where Cm (F g−1) is the specific capacitance, I (A) is the discharge current, Δt (s) is the discharge time, ΔV is the potential change during the discharge process, and the m (g) is the mass of the active materials (NiCoO2@CNT) in the electrode. The calculated specific capacitance at different discharge current density shown in Fig. 6D, giving high specific capacitances of 1564, 1322, 1240, 1176, and 1036 Fg−1 at different current densities of 2, 5, 8, 10, 20 and 50 Ag−1, respectively. Figure 6E display the specific capacitance at a current density of 10 Ag−1 of 3000 cycles for investigating the performance of cycling stability. The specific capacitance is around 1176 Fg−1 in the first cycle, and it slightly increases to 1380 Fg−1 in the course of first 100 cycles, which still keeps a capacitance of 1360 Fg−1 after 3000 cycles with an overall capacitance loss of only 1.4%. The excellent electrochemical performance further highlights the capability of the NiCoO2@CNT composite electrode to meet the requirements of both long cycling performance and good rate capability, which are promising for practical application as energy storage devices.

In summary, we have developed a general strategy to synthesize various TMO@CNT composite materials with the assistance of pre-coated sulfonated-polystyrene (SPS) layers on CNT. The SPS layer effectively facilitate the growth of metal-precursor nanosheets under wet-chemical synthesis, which can be conformably converted into metal oxide nanosheets by annealing under inert atmosphere, leading to the formation of core-shell hybrid hierarchical nanostructures. Owing to the unique hybrid nanostructure and strong coupling effect between CNT and TMOs, improved charge transfer process and large active surface area are achieved, which results in excellent electrochemical lithium/charge storage properties when evaluated as electrode materials for lithium ion batteries and electrochemical capacitors. More importantly, the general synthetic approach allows the readily engineering of compositions of the shell components with delicate morphologies on CNT, which would be greatly promising to explore advanced functional materials with potential applications in various emerging technologies, such as energy storage/conversion systems, electronic devices, and sensors.

Additional Information

How to cite this article: Zhou, H. et al. A universal synthetic route to carbon nanotube/transition metal oxide nano-composites for lithium ion batteries and electrochemical capacitors. Sci. Rep. 6, 37752; doi: 10.1038/srep37752 (2016).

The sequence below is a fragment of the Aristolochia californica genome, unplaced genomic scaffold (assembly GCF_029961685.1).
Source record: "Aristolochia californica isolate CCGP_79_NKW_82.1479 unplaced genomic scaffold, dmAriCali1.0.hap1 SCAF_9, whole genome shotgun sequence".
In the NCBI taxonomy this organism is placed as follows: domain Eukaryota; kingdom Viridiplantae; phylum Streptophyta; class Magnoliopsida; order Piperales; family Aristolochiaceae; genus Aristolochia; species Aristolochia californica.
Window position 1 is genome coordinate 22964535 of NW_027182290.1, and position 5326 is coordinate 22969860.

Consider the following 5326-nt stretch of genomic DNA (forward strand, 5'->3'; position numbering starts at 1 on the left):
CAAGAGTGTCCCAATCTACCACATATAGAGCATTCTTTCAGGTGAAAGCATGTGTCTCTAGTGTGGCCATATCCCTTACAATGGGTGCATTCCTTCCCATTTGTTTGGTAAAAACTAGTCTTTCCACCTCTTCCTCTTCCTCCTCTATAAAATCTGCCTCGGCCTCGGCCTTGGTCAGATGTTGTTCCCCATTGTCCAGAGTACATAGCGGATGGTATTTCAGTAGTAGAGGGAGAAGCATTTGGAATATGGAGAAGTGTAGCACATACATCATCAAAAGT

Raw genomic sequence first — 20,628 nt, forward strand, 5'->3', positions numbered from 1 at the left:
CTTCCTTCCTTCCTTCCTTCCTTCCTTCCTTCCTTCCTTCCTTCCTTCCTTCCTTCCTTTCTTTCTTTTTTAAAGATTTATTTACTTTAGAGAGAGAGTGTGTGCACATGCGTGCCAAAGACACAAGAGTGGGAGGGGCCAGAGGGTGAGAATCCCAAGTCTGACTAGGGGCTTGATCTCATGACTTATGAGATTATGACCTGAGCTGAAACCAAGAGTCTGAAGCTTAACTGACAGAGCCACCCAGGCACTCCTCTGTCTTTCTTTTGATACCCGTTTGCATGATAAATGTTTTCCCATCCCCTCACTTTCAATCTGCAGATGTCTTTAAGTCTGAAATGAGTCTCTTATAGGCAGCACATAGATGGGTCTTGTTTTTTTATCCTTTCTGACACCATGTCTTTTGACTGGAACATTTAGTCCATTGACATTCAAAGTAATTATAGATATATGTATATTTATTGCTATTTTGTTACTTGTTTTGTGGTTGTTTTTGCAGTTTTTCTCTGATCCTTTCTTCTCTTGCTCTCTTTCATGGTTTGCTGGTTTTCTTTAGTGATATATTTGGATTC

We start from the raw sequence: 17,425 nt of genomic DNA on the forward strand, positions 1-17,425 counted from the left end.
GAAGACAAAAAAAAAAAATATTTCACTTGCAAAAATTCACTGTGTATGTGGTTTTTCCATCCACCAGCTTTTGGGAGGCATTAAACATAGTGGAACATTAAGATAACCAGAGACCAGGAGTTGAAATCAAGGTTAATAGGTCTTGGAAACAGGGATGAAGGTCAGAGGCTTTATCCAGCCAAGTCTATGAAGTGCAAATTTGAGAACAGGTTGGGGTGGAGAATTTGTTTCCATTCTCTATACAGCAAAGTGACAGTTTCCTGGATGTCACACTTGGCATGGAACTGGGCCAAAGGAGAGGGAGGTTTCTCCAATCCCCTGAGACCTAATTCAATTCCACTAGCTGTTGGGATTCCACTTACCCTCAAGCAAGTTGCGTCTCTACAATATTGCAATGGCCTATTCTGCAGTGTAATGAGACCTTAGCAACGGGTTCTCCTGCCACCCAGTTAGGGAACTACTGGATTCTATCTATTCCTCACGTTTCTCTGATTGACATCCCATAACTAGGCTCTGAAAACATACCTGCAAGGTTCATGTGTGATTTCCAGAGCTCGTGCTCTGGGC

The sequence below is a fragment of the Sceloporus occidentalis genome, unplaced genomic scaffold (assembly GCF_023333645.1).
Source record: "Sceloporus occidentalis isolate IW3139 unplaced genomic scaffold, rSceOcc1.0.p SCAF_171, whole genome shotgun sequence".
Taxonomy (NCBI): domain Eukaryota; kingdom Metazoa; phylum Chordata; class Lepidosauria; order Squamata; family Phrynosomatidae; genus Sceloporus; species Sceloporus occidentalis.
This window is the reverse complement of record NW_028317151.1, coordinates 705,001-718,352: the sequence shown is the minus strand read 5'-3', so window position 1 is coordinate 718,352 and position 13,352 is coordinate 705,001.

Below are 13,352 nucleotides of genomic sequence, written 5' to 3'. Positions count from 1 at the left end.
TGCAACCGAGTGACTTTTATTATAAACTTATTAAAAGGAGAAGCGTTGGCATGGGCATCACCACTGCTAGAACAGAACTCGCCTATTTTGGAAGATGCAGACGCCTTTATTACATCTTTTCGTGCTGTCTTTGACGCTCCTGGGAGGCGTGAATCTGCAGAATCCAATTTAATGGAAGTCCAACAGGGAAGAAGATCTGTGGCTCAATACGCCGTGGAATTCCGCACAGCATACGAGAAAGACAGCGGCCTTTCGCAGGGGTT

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Acknowledgements

This work was supported partially by the National Natural Science Foundation of China (No. 51273158, 21303131). The authors are grateful to the Fundamental Research Funds for the Central Universities for financial support.

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Author notes

    • Han Zhou
    •  & Lusi Zhang

    These authors contributed equally to this work.

Affiliations

  1. Department of Applied Chemistry, School of Science, MOE Key Laboratory for Nonequilibrium Synthesis and Modulation of Condensed Matter, State Key Laboratory for Mechanical Behaviour of Materials, Xi’an Jiaotong University, Xi’an China

    • Han Zhou
    • , Lusi Zhang
    • , Dongyang Zhang
    •  & Shujiang Ding
  2. Centre for Clean Energy Technology, School of Mathematical and Physical Sciences, University of Technology Sydney, 15 Broadway, Sydney, New South Wales, 2007, Australia

    • Shuangqiang Chen
  3. Department of Materials Science and Metallurgy, University of Cambridge, Cambridge CB3 0FS, United Kingdom

    • Paul R. Coxon
    • , Xiong He
    • , Mike Coto
    • , Hyun-Kyung Kim
    •  & Kai Xi

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Contributions

H.Z. and L.S.Z. carried out the synthesis and performed the electrochemical measurements. H.Z., L.S.Z., D.Y.Z., S.Q.C. and P.R.C. carried out the materials characterization. H.Z., L.S.Z., X.H. M.B. and H.-K. K. provided technical support. H.Z., S.J.D. and K.X. wrote the manuscript. S.J.D. and K.X. supervised the work. All the authors reviewed the manuscript.

Competing interests

The authors declare no competing financial interests.

Corresponding authors

Correspondence to Kai Xi or Shujiang Ding.

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https://doi.org/10.1038/srep37752